IDENTITY THEFT IS EVERYONE’S PROBLEM
WAYS YOU CAN PROTECT YOUR DATA
BE STRATEGIC WITH USERNAMES/PASSWORDS
- Create passwords that are long and strong, using 8-12 characters, upper- and lowercase letters, numbers, and symbols.
- Use a unique password for each account to prevent a quick and invasive attack on all of your accounts, known as credential replay.
- Change your password often. (General rule of thumb: Change passwords every 90 days.)
- Where available, request a security token for two-factor authentication when accessing your accounts.
- Use information that can be easily found about you online or otherwise.
- Share passwords with others.
- Store your passwords online.
- Use any part of your Social Security number, birth date, or other personal data when creating passwords.
- Use wireless networks you trust and know are protected.
- Be cautious when using public computers.
- Ensure you are downloading legitimate apps from trusted publishers.
- Be aware that secure websites start with https, not http.
- Be sure to log out completely (which terminates access) when exiting all websites to prevent cybercriminals from obtaining your personal information.
- Consider purchasing a personal Wi-Fi hot spot.
- Hover over questionable links to reveal the true destination before clicking.
- Use public computers to access confidential information or accounts, or to perform financial transactions.
- Click on websites you don’t know or on pop-up ads or banners.
PROTECT YOUR MONEY
- Review your credit card, cell phone, and financial statements as soon as they are available.
- Contact your financial institution if you see anything suspicious on your statements.
- Help us protect your information and assets by following our guidelines for identification verification and procedures for transferring funds.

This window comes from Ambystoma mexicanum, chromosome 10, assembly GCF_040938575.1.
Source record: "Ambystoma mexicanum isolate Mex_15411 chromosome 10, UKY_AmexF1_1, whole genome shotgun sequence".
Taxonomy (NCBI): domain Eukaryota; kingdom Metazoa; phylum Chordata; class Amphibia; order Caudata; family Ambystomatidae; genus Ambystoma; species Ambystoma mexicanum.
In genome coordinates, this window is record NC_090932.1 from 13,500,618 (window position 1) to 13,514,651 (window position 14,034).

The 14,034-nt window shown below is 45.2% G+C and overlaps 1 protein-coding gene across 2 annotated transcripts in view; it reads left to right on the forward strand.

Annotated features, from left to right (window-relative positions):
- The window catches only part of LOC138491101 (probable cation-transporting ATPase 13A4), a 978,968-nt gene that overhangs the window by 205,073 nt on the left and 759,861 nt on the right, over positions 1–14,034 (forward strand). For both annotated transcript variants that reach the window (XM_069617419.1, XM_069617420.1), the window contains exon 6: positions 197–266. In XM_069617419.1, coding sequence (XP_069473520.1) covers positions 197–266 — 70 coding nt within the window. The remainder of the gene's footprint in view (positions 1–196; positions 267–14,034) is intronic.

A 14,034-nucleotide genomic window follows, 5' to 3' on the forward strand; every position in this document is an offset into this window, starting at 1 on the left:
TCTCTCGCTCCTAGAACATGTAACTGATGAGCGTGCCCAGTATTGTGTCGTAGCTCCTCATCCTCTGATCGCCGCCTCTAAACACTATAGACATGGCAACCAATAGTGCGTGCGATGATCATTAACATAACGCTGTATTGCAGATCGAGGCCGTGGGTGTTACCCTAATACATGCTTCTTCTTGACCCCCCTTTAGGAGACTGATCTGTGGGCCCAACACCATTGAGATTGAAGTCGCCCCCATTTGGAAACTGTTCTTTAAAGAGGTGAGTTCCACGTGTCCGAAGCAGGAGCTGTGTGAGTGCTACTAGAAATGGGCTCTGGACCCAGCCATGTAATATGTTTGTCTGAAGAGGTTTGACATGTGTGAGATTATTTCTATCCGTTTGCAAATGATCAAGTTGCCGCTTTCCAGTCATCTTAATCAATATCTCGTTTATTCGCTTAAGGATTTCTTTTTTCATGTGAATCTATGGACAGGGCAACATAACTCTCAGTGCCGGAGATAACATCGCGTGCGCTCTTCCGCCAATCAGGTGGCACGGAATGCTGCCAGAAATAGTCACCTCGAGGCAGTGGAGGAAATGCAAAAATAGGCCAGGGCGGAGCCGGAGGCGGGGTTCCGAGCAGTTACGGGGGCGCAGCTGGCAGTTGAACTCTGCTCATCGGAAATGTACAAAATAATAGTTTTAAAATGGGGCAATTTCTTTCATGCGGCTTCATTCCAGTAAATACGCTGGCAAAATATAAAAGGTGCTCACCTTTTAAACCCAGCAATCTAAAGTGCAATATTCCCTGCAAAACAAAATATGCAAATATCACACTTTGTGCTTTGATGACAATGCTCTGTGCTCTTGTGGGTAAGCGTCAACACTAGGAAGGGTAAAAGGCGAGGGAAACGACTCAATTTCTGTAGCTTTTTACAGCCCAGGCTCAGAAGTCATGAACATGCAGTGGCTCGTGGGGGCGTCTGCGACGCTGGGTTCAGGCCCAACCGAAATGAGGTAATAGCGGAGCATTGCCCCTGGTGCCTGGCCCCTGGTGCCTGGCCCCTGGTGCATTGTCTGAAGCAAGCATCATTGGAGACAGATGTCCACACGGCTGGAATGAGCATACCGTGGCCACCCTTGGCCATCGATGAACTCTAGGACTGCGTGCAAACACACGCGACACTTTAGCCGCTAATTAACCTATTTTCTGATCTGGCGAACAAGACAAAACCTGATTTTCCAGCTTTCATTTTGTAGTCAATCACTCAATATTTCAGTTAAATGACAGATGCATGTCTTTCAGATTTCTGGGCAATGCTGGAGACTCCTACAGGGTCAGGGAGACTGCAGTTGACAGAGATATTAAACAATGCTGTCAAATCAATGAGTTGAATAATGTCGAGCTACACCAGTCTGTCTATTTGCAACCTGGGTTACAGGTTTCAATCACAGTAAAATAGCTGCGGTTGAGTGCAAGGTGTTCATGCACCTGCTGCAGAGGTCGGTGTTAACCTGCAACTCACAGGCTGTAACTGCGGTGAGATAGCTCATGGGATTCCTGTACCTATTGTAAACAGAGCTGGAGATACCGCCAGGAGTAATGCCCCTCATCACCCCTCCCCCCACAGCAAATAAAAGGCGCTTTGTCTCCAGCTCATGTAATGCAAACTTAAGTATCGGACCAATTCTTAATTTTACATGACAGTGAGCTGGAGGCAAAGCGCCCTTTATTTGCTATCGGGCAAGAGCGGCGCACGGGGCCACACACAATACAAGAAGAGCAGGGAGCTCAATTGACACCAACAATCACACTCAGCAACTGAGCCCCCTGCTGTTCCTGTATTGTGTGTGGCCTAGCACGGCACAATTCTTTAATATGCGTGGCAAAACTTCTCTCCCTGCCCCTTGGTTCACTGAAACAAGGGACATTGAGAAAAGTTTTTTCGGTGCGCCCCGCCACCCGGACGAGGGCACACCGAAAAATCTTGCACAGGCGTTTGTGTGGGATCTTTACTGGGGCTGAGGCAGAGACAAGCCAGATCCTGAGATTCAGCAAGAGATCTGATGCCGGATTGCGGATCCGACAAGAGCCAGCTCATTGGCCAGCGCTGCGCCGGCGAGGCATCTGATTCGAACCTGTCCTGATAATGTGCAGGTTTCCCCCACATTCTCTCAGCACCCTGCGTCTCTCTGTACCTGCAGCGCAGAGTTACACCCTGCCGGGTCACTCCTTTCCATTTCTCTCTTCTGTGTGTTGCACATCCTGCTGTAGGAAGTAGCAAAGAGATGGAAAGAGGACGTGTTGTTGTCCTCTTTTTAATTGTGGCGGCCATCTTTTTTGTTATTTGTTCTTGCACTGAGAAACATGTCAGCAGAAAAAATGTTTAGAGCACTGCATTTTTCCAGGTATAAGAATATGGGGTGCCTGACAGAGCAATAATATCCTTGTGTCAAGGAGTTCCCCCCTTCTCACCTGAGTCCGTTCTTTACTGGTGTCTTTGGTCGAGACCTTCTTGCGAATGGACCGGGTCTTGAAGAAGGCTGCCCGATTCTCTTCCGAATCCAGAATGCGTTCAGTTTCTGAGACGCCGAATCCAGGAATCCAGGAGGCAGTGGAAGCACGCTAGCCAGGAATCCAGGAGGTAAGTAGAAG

- Opt for voice authentication as an added layer of protection when available.
- Send your personal identifiable information or account information via unsecure channels like email, chat, or text.
- Respond to requests for personal information from a unsolicited email or from an unsolicited incoming phone call.
LIMIT WHAT YOU SHARE ONLINE
- Be very selective about the information you choose to share on social media and with whom you choose to share it.
- Keep your personal information private (home address, phone number, and birthdate).
- Set privacy and security settings on web services and devices to your comfort level for sharing.
- Configure your online accounts with two-factor authentication where available.
- Post personal information about family and friends online.
SAFEGUARD EMAIL ACCOUNTS
- Exercise caution when reviewing unsolicited email.
- Obtain secure storage programs to archive sensitive, private data, and documents instead of storing emails.
- Create separate email accounts specifically for financial transactions.
- Delete all emails that include financial information.
- Cautiously evaluate the risk versus convenience of transferring confidential information by email
- Do not click on the links or pop-up ads in unsolicited emails, as these links may pass on viruses.
KEEP YOUR EQUIPMENT UP-TO-DATE
- Install the most up-to-date antivirus and anti-spyware software on all devices that connect to the Internet (e.g., PCs, laptops, tablets, smartphones)
- Set each device to run regular scans to update software.
- Ensure you’ve installed the latest versions of your software and your patches are up to date.
- Make sure your networking equipment and computers are all still supported by the manufacturer.
- Recycle, exchange, or dispose of your old mobile device safely by:
- backing up your data.
- performing a secure erase (factory reset) or have the device vendor wipe your device.
- removing SIM and SD cards from your cell phone – transfer to new phone or destroy.
- Don’t purchase any networking devices secondhand.
- Forget to set up a passcode or PIN and auto-lock on your mobile devices.
- Use free or found USB drives, as they typically are infected with malware.
- Go to StaySafeOnline.org and review the STOP. THINK. CONNECT.™ cybersecurity educational campaign
- Visit OnGuardOnline.gov, also a part of the STOP.THINK. CONNECT.™ campaign, that focuses on online security for kids and includes a blog on current cyber trends.
- Visit https://www.fbi.gov/scams-safety/fraud to learn more about common fraud schemes
To Report a Cybercrime:
- Forward suspicious emails to: [email protected]
- Visit www.identitytheft.gov to report identity theft and to get a recovery plan
- Go to FTC.gov for additional consumer resources and to report identity theft
- http://www.ic3.gov/default.aspx is another website where you can file cybercrime complaints